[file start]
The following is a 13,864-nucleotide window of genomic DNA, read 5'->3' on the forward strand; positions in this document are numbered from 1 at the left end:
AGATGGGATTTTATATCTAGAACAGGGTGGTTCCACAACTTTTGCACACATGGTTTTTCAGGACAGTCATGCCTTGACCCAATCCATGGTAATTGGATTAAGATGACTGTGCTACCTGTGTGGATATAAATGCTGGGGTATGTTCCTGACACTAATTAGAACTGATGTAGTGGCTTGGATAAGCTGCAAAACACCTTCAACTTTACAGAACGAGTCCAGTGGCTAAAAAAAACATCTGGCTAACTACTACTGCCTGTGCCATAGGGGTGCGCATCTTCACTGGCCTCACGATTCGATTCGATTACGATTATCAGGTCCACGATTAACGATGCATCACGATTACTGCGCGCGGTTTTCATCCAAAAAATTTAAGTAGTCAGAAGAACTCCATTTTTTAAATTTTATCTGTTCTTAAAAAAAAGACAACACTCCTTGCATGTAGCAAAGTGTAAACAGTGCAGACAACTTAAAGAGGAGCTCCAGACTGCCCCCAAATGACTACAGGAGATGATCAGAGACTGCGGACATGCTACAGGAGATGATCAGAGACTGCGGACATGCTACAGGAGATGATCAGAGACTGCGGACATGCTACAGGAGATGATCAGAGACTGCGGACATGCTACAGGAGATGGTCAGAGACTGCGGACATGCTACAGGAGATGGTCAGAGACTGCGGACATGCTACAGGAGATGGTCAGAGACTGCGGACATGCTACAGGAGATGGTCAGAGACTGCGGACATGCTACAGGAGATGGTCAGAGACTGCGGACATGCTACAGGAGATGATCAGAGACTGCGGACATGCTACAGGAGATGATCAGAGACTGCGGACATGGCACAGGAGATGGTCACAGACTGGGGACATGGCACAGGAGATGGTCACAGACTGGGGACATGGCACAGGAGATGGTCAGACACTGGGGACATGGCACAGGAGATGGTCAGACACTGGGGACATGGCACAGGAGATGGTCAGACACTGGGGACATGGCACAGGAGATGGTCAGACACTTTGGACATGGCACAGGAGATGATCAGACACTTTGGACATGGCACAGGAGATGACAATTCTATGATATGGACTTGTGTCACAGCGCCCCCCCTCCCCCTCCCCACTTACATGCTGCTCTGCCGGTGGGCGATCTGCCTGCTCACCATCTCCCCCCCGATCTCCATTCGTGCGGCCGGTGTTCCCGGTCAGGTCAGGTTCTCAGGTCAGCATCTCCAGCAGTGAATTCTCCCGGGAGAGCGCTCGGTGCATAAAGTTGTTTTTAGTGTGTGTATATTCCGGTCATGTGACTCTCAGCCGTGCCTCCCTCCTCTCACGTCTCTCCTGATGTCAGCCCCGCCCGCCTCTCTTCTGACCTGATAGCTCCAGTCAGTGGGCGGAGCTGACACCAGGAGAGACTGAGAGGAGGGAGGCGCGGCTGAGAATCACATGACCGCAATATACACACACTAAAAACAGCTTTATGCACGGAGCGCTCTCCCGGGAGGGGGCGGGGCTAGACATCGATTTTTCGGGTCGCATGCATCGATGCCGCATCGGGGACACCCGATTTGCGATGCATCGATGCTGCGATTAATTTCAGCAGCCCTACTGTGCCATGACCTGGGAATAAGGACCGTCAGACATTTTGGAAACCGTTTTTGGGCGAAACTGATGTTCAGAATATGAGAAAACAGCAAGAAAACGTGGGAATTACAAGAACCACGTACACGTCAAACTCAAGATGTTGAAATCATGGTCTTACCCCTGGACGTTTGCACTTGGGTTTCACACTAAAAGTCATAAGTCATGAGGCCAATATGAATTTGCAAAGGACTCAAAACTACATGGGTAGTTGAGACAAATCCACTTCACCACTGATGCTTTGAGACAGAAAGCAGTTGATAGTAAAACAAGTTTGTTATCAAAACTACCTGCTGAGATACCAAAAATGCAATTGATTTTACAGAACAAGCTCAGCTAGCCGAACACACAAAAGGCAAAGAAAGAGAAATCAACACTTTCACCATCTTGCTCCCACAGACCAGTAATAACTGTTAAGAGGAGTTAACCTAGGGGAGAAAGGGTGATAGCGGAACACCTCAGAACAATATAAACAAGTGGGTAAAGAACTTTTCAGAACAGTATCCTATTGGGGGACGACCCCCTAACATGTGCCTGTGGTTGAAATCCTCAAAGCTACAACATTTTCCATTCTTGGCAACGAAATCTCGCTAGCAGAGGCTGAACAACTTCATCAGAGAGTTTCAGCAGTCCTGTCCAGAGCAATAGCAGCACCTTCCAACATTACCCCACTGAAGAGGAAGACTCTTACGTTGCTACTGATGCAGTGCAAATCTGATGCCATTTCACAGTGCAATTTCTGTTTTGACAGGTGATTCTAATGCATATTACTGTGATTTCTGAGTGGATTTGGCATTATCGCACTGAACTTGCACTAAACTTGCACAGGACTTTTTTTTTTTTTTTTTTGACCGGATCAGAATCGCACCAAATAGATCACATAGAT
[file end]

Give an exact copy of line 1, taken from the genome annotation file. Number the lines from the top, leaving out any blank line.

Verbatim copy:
The following is a 13,864-nucleotide window of genomic DNA, read 5'->3' on the forward strand; positions in this document are numbered from 1 at the left end: